There was a book I read as a child about a teenager whose parents forced her to move to the moon, leaving all her friends behind. It was a lonely, cold existence on that colony, until, of course, a cute boy came along. After that, pioneer life didn’t seem so tough.
Paula Danziger, author of “This Place Has No Atmosphere” is hardly the first author to speculate about life in space. Republican presidential candidate Newt Gingrich wrote about his lunar longings in “Window of Opportunity: A Blueprint for the Future,” back in 1984.
Ever since, as Foreign Policy’s Charles Homains reports, the space plan has popped up every time the former speaker of the House has entered the orbit of American politics. Only this time, the plans are being greeted with rounds of thunderous applause as Gingrich makes the rounds in NASA-friendly Florida.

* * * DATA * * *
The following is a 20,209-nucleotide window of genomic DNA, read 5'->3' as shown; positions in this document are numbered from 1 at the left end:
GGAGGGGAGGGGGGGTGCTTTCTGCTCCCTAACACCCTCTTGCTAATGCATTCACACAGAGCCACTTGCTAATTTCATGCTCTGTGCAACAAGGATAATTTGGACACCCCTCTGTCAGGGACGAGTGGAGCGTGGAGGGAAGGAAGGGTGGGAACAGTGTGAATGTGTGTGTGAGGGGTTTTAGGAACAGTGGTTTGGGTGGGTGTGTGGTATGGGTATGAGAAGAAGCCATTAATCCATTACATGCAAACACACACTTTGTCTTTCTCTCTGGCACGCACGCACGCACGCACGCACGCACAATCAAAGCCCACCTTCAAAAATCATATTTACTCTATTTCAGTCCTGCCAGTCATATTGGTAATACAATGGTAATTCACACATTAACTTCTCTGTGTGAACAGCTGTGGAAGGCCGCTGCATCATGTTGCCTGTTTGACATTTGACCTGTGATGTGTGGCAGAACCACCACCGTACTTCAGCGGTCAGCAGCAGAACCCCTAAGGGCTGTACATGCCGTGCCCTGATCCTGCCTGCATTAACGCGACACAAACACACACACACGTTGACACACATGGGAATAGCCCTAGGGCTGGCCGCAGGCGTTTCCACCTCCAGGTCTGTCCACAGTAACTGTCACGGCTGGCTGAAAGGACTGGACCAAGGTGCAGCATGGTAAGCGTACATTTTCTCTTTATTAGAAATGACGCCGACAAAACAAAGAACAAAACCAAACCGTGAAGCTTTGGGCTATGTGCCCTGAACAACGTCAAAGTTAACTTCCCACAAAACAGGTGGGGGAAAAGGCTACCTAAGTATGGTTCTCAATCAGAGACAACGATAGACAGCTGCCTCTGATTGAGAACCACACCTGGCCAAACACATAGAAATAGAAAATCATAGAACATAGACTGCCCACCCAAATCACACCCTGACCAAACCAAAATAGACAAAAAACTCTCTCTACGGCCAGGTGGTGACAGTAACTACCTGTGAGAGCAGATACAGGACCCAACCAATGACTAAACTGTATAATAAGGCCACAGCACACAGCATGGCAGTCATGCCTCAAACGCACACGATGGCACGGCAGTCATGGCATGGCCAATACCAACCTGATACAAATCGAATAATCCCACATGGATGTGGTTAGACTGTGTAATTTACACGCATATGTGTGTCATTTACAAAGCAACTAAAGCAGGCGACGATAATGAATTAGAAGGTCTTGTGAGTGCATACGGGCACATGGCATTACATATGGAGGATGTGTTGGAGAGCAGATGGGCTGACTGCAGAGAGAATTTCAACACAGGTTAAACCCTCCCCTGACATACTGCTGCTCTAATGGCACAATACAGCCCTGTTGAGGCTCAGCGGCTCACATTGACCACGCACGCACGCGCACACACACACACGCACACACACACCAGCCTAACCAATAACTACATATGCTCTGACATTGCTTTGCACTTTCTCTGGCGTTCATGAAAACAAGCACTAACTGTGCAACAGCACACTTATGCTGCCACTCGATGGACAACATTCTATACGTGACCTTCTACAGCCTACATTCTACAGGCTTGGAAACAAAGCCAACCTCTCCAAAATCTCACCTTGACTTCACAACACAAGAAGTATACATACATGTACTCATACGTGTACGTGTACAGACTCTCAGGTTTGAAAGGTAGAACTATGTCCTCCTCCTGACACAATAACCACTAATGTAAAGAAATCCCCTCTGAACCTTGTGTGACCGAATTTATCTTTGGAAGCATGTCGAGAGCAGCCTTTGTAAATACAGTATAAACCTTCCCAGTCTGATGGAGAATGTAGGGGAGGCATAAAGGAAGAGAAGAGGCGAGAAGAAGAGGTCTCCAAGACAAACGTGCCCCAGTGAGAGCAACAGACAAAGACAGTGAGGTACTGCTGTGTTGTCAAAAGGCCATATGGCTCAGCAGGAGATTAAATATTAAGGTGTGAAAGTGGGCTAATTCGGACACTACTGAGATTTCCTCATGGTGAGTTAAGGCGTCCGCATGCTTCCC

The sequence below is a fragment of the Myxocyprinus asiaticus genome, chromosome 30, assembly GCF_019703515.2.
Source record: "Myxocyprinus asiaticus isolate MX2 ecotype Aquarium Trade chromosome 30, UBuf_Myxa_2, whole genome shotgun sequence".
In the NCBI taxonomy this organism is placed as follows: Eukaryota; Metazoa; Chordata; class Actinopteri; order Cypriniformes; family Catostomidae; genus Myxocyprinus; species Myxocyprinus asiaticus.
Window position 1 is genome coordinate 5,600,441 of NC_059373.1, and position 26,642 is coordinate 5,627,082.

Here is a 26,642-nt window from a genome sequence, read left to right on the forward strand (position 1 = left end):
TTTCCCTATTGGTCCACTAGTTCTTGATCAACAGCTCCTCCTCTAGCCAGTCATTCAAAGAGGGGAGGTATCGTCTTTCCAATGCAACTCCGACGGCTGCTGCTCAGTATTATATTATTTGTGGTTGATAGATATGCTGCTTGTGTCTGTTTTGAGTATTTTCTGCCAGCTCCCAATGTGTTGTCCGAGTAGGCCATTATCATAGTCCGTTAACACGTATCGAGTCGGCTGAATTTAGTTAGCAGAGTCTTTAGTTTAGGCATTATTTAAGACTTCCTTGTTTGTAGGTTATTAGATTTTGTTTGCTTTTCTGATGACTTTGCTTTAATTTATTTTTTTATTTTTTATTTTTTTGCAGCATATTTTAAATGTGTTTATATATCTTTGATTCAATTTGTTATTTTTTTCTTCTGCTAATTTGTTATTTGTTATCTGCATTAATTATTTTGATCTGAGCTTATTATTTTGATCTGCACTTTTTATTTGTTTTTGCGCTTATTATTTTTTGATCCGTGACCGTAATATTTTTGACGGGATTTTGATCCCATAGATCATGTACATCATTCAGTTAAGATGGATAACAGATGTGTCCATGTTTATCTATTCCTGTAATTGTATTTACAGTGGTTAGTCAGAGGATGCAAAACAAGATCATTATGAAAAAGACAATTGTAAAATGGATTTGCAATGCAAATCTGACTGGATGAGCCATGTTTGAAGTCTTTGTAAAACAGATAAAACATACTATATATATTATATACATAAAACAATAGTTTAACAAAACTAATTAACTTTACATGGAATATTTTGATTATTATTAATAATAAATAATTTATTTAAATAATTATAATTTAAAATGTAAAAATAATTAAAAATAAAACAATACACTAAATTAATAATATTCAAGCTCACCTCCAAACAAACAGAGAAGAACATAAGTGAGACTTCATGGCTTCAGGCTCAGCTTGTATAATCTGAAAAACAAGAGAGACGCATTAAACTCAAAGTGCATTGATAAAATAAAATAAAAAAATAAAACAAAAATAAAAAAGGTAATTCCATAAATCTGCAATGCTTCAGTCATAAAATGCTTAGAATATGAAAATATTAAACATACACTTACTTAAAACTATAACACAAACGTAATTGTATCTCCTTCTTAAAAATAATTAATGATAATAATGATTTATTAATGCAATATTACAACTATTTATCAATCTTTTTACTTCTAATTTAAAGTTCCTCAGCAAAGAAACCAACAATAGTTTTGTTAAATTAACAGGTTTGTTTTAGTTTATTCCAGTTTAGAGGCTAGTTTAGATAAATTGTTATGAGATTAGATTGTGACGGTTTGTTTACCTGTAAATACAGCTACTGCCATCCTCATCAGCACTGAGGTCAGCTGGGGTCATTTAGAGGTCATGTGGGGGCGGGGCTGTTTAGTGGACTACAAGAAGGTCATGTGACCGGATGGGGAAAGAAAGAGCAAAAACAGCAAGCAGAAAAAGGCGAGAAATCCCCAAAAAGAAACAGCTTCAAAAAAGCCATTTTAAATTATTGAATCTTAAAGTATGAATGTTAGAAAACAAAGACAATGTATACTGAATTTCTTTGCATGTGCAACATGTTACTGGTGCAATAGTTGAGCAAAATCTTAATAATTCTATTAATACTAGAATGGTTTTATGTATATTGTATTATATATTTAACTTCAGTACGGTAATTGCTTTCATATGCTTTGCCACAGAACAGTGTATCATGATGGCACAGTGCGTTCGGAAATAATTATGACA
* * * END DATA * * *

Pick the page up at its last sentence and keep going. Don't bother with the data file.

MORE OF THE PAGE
Even though no man has been on the moon since 1972, it’s not a far-fetched idea. Lunar colonies have been tossed around by science fiction writers and scientists alike. Under George W. Bush, NASA began working on a plan to start a lunar base before budgetary woes got in the way. If Gingrich gets his way, though, keep in mind it would not be an American base — despite his promise in Florida that “By the end of my second term, we will have the first permanent base on the moon and it will be American.”
A 1967 treaty requires that all space exploration be undertaken for mankind — not for any one particular nation.
Just last week, Russian news agencies reported that Russia’s Federal Space Agency is working toward the possibility of manned research colonies on the moon, or space stations in lunar orbit. So what seemed a farflung future to me in junior high may not be so distant a thing.
That being said, would you move to the moon? What would your lunar colony need?
Not-really-at-all tangentially-related song: